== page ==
secondary school. That was three in ten, ten years ago. We are streaming
now 40 per cent of those through tertiary institutions and we are now
rebuilding vocational education along side the universities to carry the rest
into training and skills and to reskill them for life's work. The statement which
I'll introduce this week will say a lot more about education and training and

particularly the importance we give on the school to work transition regarding
the period 15-19 years of age as a period of vocational preparation for work
and where we see the skills path start to open up already in secondary
schools.
This is the rock upon which all of our innqvaticons in the future will be built.
But perhaps beyond that the great structural dhantie of the last ten years has
been the collaborative and co-operative attitude of Australian employees at
work. And the attitude of Australia's employees and our unions and the
corroboration that has been engendered between them and management
across the country have given us now an inflation rate under 2 per cent; an
inflation rate for the last quarter of .4 per cent; the lowest interest rates in
thirty years; the highest profit share in our history and now coupled with a
company tax rate competitive with most any rate in the Asia-Pacific
massively competitive when compared to other industrial developed nations
these are the ingredients of a productive culture which Australia has not
really known in the past.
So, we're seeing this transformation across the economy, but I was glad that
Peter Thomas ( Managing Director, Holden's Engine Company) mentioned the
suppliers here today. Let me pay tribute to you too. Because I'm sure many
suppliers don't regard themselves primarily as exporters, but in fact they have
become exporters because the product which they produce, the efficiency
with which it is produced, the quality control and the delivery schedules, all of
these things that make up a good on-going commercial relationship have
come to pass and now we've got this great team spirit between suppliers and
particularly in the motor vehicle industry this has become very apparent.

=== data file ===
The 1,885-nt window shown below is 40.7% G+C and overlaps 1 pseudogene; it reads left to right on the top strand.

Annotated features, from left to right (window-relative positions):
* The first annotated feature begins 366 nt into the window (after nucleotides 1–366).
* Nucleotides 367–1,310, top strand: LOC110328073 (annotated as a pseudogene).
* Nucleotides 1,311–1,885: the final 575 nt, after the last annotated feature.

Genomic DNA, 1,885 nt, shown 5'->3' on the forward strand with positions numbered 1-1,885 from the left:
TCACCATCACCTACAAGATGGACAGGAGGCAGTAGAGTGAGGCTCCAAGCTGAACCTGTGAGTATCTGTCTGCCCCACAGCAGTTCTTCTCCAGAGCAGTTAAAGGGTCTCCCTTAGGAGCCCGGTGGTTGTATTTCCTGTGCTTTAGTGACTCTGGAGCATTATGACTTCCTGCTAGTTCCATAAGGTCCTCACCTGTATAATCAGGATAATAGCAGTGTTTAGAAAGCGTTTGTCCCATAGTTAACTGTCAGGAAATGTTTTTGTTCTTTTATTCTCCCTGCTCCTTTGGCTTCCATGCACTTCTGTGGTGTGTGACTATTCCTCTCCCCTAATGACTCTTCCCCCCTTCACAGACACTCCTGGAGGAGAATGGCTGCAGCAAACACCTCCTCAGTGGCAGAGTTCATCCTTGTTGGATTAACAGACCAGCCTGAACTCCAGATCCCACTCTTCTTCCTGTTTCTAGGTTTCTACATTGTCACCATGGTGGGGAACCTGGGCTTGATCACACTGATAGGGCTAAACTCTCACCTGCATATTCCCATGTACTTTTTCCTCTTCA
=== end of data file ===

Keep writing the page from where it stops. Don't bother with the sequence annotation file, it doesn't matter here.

It wasn't so many years ago, not so many, when motor companies in this
country would say to the Government we find it very difficult to survive without
a tariff wall of great size because we can't get the competitiveness into a
vehicle components parts industry; we can't get the commitment of
component parts suppliers. Well, that has happily all changed. I think one of
the things which changed it is the fact that we decided that we would be
competitive and throw off the protection of high tariffs and as we've seen
tariffs decline over. the period, this has put competitive disciplines on
companies, on motor vehicle manufacturing management, but it has also
brought the suppliers to the party so that now, together, we are all able to
produce cars of greater quality and lower price so that Australians can enjoy
owning a car of comparable international standards, but at prices which are
far more competitive than would have been the case a couple of years ago.
This has been a great endeavour and a great outcome by the motor vehicle
industry in this country and in this respect the commitment of General Motors
Corporation of GMH to that its national undertaking, has been central to the
change in the quality and price of their cars, to their export potential and, of
course, the spin-off in manufacturing of engines as we see in this plant here
today.

So, this is a considerable success story and it can't be there simply because
of an enlightened management; it can't be there with enlightened and
competent plant managers, it can only be there with the commitment of the
workers, the employees to a partnership with the management that makes
these things possible and a commitment by the company to product
innovation and to playing a role in Australia's exports.
So, it is with a considerable degree of pride and genuine pleasure that I come
to this place, to Fishermens Bend, where Ben Chifley came nearly half a
century ago to take his hat off to the first Australian made car. And, as I have
the pleasure as leader of the Labor party and Prime Minister to introduce a
White Paper on employment in this country, on the development of regions in
this country; of industry policy; of training and re-training and a commitment
to the young, on this occasion, in this week nearly half a century later I have
the historic opportunity to visit Fishermens Bend and to not doff my hat, but to
pay a well earned round of tribute and praise to everyone involved in the
production of the engines of the Holden's Engine Company.
So, ladies and gentlemen, distinguished guests, one and all it is with very
great pleasure that I am here in the company of the Chief Executive Officers
of the Corporation and to be here on this the occasion of the building and
packing of the two millionth Holden engine.
Thank you very much indeed.

Transcript 9205